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New forms of documentary: parallels in literature and music


War experiences and audio visual poetry
Albert Maysles Film-maker
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When I went into the service, not that long after that, I came down with a terrible case of bronchitis, and they put me in the, in the infirmary for, for a month it was that bad. And- but I was put in a ward with some 30 or so soldiers who had just come back from the front, wounded, and some of them in terrible pain and under traumatic stress, and so that hardly a moment went by when there wasn't somebody screaming. And, and each one of them told me their stories. So in that particular way, that month, I really got to know in a rather direct way about being under fire- just what it is that these guys went through and what I might have gone through had I gone on active duty at that time. Fortunately the war was over before I could be sent across. But that experience taught me a great deal. And then, as I, as I was saying, reading the book "All Quiet on the Western Front" that taught me something too. But you know, they- there's a scene in that book "All Quiet on the Western Front" where the hero of the film, in the last moments of the film, he's, he's in the trench under fire and, and a butterfly flies across and he jumps up to catch it and he's shot and he's killed. And, I don't know, maybe that was what made me more alert to seeing, in my neighborhood, only not so long ago the young man who does the pick up and delivery of his father's clothing- cleaning establishment. I saw him coming along the street once and he's a mentally retarded guy so he walks with a peculiar gait, but as he was walking towards me his, his hands were all in- grasping, trying to reach this, with this big wonderful smile- he's trying to get a- trying to get a butterfly. But thank God there was no sniper around in that case. And had I filmed it, I would be able to collect- add it to my collection of what I would call poetic moments. But in this case I would call it an audiovisual poem- just that 30 or 40 seconds of this man doing his best to- not to write a poem but unconsciously, without knowing it, creating one.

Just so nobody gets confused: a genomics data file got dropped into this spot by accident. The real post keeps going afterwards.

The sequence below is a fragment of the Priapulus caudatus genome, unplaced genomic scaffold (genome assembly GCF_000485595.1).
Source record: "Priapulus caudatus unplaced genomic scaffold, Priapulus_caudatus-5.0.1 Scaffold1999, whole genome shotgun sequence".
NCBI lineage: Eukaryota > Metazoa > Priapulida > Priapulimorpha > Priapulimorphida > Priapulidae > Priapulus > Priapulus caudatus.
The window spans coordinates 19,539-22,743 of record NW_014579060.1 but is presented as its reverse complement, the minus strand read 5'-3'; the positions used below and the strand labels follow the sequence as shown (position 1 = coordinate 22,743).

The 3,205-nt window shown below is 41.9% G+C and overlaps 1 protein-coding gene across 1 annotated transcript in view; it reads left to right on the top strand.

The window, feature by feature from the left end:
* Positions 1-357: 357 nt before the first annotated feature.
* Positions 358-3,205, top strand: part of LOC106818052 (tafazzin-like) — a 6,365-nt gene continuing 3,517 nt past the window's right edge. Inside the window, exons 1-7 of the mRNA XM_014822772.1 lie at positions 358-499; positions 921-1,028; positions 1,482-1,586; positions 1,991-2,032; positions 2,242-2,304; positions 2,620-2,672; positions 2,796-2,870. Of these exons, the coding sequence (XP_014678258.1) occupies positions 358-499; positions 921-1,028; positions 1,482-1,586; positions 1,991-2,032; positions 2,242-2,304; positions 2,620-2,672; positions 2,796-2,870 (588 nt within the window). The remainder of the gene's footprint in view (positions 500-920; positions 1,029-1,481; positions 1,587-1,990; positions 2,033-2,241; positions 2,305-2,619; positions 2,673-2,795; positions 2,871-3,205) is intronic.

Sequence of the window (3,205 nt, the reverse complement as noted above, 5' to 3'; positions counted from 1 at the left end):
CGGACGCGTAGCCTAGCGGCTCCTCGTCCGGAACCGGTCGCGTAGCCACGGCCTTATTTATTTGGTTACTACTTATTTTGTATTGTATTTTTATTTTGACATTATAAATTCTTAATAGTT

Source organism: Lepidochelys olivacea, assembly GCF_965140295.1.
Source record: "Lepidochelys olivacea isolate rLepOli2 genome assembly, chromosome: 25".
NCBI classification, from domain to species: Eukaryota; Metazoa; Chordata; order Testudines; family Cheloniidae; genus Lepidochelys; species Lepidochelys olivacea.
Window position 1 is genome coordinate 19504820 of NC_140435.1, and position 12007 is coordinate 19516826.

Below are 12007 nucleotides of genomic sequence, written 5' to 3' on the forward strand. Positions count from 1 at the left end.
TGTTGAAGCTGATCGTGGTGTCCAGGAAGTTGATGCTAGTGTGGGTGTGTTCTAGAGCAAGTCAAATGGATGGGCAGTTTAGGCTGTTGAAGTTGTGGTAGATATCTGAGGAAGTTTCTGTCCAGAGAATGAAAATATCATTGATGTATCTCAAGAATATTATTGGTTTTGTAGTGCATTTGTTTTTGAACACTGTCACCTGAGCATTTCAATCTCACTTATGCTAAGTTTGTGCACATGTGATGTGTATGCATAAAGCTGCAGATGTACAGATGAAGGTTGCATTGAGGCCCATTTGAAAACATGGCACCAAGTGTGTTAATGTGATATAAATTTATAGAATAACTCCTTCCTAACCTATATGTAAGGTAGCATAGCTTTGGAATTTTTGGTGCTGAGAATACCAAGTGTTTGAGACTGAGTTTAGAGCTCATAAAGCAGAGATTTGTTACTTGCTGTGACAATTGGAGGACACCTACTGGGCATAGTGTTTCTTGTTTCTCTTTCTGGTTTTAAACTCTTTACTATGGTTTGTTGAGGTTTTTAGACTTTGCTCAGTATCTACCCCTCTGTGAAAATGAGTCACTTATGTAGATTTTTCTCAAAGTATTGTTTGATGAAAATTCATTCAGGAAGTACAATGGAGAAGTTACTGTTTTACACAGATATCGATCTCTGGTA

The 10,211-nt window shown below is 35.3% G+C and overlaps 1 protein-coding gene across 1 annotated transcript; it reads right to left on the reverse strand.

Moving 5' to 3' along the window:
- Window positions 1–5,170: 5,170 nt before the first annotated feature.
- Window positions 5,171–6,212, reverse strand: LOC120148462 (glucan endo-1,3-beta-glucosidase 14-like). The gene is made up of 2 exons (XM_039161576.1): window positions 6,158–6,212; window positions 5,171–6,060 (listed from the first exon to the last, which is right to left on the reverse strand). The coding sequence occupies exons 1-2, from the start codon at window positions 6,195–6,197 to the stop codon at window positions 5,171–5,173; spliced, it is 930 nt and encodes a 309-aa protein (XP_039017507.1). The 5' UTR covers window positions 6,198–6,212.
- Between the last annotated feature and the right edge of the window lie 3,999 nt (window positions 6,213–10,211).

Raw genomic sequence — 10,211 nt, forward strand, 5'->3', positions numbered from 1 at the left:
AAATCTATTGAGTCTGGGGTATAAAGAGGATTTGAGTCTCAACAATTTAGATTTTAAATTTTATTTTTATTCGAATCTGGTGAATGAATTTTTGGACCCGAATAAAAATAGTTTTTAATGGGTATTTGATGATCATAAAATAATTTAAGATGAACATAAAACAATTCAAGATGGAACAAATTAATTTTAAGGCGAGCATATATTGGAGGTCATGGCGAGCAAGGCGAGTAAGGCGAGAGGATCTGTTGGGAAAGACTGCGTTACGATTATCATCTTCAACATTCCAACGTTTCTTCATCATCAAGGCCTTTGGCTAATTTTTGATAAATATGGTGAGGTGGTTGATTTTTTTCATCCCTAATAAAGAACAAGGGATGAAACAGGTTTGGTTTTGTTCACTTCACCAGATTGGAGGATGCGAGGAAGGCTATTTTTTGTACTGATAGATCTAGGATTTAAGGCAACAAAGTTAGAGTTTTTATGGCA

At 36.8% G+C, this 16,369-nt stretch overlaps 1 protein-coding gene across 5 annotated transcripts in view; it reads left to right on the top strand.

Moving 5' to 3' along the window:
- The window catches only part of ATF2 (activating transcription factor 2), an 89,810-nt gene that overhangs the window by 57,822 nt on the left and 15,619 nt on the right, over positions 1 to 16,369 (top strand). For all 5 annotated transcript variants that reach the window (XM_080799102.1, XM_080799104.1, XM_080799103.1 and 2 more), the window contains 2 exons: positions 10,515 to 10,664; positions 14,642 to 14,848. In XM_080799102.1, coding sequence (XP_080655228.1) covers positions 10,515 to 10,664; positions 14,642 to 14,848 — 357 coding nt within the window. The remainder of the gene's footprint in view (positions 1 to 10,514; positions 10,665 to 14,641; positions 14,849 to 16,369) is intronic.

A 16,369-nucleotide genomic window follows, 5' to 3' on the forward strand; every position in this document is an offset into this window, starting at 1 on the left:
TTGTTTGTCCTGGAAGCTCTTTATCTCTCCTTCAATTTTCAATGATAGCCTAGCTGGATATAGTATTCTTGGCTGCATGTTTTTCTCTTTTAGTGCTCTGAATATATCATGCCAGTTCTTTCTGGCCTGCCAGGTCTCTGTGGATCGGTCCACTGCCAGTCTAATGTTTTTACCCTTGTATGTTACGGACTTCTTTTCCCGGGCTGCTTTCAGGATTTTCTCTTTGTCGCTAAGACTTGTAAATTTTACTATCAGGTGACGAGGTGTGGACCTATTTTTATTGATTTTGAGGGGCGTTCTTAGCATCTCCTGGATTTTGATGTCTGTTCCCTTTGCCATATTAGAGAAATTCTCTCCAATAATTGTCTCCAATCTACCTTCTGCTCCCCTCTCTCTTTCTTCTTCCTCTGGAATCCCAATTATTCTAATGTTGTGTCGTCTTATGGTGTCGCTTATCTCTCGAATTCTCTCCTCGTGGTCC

Albert Maysles (1926-2015) known for his important documentaries on Muhammad Ali, Jimi Hendrix and The Beatles, pioneered the documentary style known as Direct Cinema. He helped create techniques still widely used in modern documentary production, as well as many of the techniques used in reality TV.

Listeners: Tamara Tracz Rebekah Maysles Sara Maysles

Tamara Tracz is a writer and filmmaker based in London.

Rebekah Maysles, daughter of Albert Maysles, is an artist living between New York and Philadelphia. She has her own line of clothing, Blackberryrose, and co-runs the store Sodafine in Fort Greene, Brooklyn, New York, a vintage and handmade store that sells clothing, books and other products made by artists.

Sara Maysles, daughter of Albert Maysles, is currently doing her BA in East Asian Studies at Columbia University, and working as an Archivist of the photographs and photographic material at Maysles Films Inc., Albert‚s film production company. She spent ten months out of two years working with Tibetan refugees at a center in Nepal, and continues to travel back and forth between America and Asia.

Tags: All Quiet on the Western Front

Duration: 3 minutes, 19 seconds

Date story recorded: September 2004

Date story went live: 29 September 2010